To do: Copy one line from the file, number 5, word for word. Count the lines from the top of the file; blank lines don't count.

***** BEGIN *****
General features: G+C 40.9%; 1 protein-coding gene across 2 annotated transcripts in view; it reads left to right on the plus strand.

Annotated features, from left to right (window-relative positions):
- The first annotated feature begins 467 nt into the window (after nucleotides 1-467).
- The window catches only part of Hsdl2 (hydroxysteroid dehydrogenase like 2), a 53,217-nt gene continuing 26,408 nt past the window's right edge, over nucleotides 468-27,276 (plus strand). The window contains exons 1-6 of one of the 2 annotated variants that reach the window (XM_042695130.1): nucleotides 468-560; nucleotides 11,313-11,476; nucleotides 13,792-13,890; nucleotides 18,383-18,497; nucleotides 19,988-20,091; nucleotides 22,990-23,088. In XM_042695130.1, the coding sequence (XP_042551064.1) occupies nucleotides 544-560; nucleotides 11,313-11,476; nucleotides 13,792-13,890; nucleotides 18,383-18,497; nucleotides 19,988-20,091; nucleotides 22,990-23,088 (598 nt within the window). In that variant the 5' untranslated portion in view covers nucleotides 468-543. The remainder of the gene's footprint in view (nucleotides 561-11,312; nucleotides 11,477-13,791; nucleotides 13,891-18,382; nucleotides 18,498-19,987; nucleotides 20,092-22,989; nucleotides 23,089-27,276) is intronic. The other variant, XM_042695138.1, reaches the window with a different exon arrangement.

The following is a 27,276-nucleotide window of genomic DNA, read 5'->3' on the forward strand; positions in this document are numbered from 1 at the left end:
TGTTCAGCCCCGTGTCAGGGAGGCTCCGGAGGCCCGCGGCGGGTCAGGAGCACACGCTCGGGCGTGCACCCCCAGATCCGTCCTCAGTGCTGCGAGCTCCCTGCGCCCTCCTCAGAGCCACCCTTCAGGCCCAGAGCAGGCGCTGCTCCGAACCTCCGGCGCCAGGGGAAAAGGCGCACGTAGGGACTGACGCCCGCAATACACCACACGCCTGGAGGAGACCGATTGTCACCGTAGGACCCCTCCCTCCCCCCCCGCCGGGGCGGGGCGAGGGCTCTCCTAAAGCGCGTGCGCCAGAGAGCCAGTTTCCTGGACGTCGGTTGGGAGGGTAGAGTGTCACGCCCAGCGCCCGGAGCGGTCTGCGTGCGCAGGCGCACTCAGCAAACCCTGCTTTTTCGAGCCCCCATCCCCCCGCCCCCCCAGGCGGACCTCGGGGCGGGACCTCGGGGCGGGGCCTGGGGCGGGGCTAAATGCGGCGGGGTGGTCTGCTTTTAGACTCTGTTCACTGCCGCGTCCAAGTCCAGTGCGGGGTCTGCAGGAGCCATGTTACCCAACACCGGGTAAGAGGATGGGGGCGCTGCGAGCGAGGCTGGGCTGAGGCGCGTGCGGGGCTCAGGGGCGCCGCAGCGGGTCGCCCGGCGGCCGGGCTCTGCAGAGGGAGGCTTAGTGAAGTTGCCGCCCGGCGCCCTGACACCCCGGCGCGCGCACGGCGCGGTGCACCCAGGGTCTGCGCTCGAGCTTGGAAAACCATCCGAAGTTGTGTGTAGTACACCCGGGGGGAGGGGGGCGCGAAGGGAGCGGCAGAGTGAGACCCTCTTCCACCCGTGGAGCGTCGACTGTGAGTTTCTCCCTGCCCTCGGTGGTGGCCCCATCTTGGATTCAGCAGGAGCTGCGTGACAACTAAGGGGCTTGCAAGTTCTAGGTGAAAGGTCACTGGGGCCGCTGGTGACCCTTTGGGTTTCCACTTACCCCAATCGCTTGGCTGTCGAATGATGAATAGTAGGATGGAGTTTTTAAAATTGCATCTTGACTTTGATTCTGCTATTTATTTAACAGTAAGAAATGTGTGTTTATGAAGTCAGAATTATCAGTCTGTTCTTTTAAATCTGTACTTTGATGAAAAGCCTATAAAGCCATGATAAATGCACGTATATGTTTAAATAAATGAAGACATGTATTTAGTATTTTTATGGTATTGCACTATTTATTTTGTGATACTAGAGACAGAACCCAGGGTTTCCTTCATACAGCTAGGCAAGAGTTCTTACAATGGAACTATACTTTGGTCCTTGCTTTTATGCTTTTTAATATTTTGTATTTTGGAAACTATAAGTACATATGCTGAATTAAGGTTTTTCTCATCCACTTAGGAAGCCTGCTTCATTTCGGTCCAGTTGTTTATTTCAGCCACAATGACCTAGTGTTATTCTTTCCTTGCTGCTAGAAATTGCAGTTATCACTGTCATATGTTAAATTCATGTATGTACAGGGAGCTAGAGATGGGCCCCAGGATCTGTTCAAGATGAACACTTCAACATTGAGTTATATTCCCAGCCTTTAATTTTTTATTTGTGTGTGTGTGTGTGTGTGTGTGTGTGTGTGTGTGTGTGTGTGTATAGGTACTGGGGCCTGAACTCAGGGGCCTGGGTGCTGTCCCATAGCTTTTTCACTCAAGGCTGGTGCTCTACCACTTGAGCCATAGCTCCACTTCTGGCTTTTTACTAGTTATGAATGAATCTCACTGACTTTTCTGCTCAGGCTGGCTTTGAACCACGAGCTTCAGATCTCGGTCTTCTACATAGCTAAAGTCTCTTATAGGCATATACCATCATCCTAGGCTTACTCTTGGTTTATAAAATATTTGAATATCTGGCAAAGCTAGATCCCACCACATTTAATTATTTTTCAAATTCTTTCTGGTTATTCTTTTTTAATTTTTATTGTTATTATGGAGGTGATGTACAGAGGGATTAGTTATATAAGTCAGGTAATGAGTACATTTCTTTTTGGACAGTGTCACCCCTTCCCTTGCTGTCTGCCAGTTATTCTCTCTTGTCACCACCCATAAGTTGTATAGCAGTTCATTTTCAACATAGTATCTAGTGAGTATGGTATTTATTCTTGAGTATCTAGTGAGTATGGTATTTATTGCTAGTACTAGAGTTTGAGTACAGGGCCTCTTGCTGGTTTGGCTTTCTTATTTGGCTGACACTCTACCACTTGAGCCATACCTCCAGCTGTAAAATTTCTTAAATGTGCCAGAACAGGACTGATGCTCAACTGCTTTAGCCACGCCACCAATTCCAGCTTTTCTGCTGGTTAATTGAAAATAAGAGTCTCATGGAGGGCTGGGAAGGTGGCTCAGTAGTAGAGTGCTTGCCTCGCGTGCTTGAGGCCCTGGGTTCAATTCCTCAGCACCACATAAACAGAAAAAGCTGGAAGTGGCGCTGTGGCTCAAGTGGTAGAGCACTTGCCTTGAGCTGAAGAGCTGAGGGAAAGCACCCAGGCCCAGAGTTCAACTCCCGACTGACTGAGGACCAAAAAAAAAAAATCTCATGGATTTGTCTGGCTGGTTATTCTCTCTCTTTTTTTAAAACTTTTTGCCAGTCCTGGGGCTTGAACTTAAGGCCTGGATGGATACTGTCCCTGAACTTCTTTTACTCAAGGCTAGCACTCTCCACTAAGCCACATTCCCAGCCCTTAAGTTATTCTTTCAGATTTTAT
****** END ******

The following is a 27,276-nucleotide window of genomic DNA, read 5'->3' on the forward strand; positions in this document are numbered from 1 at the left end: